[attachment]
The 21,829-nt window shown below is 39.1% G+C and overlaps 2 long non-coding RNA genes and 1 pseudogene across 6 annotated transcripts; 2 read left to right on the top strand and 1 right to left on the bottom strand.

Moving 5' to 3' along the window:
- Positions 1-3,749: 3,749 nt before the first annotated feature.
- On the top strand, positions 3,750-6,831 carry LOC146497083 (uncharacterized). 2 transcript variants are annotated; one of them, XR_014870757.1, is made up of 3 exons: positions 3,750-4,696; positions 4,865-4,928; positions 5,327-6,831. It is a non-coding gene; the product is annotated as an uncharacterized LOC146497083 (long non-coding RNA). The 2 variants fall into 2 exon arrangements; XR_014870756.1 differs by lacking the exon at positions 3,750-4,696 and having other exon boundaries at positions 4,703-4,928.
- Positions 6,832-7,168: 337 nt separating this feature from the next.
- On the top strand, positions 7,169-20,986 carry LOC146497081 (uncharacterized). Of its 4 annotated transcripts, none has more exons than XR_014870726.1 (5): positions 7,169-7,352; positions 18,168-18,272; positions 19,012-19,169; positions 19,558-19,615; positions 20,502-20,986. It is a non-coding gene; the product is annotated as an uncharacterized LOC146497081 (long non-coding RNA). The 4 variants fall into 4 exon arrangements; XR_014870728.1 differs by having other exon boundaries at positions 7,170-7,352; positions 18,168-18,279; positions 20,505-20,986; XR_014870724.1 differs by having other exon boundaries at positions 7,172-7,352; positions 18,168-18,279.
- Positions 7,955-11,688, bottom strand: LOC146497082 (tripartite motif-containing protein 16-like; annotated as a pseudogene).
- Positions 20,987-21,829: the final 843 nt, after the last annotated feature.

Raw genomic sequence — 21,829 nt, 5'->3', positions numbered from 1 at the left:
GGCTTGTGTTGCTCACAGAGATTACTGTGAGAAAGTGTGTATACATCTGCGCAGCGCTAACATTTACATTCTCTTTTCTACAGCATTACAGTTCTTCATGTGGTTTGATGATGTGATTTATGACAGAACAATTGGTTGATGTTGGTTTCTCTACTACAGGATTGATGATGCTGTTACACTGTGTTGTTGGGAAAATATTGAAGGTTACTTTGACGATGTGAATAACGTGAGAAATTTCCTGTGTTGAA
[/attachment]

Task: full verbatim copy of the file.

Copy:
The 21,829-nt window shown below is 39.1% G+C and overlaps 2 long non-coding RNA genes and 1 pseudogene across 6 annotated transcripts; 2 read left to right on the top strand and 1 right to left on the bottom strand.

Moving 5' to 3' along the window:
- Positions 1-3,749: 3,749 nt before the first annotated feature.
- On the top strand, positions 3,750-6,831 carry LOC146497083 (uncharacterized). 2 transcript variants are annotated; one of them, XR_014870757.1, is made up of 3 exons: positions 3,750-4,696; positions 4,865-4,928; positions 5,327-6,831. It is a non-coding gene; the product is annotated as an uncharacterized LOC146497083 (long non-coding RNA). The 2 variants fall into 2 exon arrangements; XR_014870756.1 differs by lacking the exon at positions 3,750-4,696 and having other exon boundaries at positions 4,703-4,928.
- Positions 6,832-7,168: 337 nt separating this feature from the next.
- On the top strand, positions 7,169-20,986 carry LOC146497081 (uncharacterized). Of its 4 annotated transcripts, none has more exons than XR_014870726.1 (5): positions 7,169-7,352; positions 18,168-18,272; positions 19,012-19,169; positions 19,558-19,615; positions 20,502-20,986. It is a non-coding gene; the product is annotated as an uncharacterized LOC146497081 (long non-coding RNA). The 4 variants fall into 4 exon arrangements; XR_014870728.1 differs by having other exon boundaries at positions 7,170-7,352; positions 18,168-18,279; positions 20,505-20,986; XR_014870724.1 differs by having other exon boundaries at positions 7,172-7,352; positions 18,168-18,279.
- Positions 7,955-11,688, bottom strand: LOC146497082 (tripartite motif-containing protein 16-like; annotated as a pseudogene).
- Positions 20,987-21,829: the final 843 nt, after the last annotated feature.

Raw genomic sequence — 21,829 nt, 5'->3', positions numbered from 1 at the left:
GGCTTGTGTTGCTCACAGAGATTACTGTGAGAAAGTGTGTATACATCTGCGCAGCGCTAACATTTACATTCTCTTTTCTACAGCATTACAGTTCTTCATGTGGTTTGATGATGTGATTTATGACAGAACAATTGGTTGATGTTGGTTTCTCTACTACAGGATTGATGATGCTGTTACACTGTGTTGTTGGGAAAATATTGAAGGTTACTTTGACGATGTGAATAACGTGAGAAATTTCCTGTGTTGAA